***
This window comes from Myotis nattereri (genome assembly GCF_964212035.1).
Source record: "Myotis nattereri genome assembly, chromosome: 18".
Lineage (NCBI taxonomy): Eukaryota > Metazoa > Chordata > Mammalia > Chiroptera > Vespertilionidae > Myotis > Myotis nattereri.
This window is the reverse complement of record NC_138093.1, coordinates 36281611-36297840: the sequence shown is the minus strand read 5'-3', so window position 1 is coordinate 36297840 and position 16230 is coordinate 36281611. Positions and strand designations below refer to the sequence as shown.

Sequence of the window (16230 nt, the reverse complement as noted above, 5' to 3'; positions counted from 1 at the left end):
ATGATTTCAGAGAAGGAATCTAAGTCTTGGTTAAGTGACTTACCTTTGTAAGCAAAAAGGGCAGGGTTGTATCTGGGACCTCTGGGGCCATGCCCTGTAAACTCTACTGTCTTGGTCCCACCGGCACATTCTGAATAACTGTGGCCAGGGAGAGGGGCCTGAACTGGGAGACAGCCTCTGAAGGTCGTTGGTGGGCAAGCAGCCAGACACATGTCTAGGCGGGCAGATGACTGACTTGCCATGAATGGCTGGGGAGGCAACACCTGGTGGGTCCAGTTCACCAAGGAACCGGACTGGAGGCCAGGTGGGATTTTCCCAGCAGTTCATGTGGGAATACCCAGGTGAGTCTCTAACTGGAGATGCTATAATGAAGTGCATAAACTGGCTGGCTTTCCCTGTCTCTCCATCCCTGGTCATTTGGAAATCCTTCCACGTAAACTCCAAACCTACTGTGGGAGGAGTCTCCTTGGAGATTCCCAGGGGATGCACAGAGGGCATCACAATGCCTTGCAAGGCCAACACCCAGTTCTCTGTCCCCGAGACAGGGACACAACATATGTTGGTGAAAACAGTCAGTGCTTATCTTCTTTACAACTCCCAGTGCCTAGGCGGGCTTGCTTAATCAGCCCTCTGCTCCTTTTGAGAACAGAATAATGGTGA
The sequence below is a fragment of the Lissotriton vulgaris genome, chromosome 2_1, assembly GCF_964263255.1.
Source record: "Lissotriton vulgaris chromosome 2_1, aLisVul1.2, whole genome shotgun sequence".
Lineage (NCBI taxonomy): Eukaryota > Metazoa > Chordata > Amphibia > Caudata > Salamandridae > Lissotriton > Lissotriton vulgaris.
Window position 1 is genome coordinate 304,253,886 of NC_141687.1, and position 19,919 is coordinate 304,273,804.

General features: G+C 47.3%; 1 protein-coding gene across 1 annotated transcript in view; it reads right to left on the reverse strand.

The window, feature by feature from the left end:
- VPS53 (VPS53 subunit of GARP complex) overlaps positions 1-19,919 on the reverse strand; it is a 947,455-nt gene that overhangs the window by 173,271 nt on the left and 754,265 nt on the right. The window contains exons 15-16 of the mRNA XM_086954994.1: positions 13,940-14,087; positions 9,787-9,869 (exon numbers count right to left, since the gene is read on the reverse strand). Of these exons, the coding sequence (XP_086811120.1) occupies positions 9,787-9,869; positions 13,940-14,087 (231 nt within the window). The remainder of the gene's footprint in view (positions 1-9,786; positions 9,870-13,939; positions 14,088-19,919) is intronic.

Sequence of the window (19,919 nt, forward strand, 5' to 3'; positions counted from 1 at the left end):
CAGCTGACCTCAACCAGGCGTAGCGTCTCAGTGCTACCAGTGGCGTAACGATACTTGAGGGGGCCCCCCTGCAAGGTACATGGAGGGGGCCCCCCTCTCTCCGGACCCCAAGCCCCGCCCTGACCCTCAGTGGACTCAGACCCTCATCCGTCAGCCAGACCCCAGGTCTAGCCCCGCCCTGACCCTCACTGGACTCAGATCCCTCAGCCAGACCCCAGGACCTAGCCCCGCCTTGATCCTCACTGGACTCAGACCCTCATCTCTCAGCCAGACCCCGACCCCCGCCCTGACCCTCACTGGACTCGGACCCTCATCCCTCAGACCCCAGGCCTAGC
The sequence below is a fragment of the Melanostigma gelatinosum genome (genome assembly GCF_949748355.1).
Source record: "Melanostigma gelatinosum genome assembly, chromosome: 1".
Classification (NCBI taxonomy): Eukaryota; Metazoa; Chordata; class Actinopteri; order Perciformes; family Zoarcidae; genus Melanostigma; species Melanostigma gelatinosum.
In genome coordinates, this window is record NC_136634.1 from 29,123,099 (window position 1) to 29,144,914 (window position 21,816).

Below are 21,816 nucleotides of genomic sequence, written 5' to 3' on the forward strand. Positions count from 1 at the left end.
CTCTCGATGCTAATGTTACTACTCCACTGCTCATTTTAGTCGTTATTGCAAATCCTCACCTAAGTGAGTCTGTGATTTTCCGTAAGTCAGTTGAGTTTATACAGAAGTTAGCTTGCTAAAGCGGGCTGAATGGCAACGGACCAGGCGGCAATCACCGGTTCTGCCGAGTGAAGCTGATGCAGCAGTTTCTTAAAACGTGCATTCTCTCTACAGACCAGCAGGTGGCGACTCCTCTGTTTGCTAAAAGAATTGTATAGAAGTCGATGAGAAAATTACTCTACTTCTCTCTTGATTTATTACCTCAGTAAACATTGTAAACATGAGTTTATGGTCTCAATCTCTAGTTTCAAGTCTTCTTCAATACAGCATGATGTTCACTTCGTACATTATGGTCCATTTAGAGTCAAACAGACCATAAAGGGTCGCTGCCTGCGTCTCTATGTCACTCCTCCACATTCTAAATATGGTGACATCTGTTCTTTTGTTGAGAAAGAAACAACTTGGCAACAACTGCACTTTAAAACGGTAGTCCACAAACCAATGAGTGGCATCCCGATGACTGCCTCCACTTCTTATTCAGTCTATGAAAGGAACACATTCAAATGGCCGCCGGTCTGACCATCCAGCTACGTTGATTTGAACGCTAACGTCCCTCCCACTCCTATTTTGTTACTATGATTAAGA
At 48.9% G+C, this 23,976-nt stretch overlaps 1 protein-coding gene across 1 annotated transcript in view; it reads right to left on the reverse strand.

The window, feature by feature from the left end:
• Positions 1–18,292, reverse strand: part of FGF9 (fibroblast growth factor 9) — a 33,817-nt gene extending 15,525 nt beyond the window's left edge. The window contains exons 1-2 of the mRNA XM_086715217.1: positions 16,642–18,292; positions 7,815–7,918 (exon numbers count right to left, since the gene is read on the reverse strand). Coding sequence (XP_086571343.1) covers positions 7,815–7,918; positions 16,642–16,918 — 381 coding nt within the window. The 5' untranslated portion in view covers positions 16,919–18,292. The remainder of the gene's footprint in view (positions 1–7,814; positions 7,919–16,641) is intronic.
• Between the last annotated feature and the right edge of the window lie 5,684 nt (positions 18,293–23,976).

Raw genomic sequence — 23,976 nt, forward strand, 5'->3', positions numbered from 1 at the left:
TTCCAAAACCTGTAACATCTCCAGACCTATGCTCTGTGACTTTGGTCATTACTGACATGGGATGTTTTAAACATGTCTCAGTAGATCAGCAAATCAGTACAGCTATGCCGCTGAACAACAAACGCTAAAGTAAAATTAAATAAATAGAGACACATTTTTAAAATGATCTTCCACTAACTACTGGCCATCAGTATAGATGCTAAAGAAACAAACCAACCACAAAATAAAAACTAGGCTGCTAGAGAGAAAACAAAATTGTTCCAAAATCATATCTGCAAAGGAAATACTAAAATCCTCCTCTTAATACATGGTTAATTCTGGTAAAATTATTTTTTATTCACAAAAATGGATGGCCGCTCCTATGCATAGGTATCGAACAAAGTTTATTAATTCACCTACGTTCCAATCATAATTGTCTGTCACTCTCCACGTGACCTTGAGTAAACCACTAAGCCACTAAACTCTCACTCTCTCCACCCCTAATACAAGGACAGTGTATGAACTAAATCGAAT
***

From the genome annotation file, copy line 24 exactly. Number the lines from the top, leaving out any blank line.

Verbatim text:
• Positions 1–18,292, reverse strand: part of FGF9 (fibroblast growth factor 9) — a 33,817-nt gene extending 15,525 nt beyond the window's left edge. The window contains exons 1-2 of the mRNA XM_086715217.1: positions 16,642–18,292; positions 7,815–7,918 (exon numbers count right to left, since the gene is read on the reverse strand). Coding sequence (XP_086571343.1) covers positions 7,815–7,918; positions 16,642–16,918 — 381 coding nt within the window. The 5' untranslated portion in view covers positions 16,919–18,292. The remainder of the gene's footprint in view (positions 1–7,814; positions 7,919–16,641) is intronic.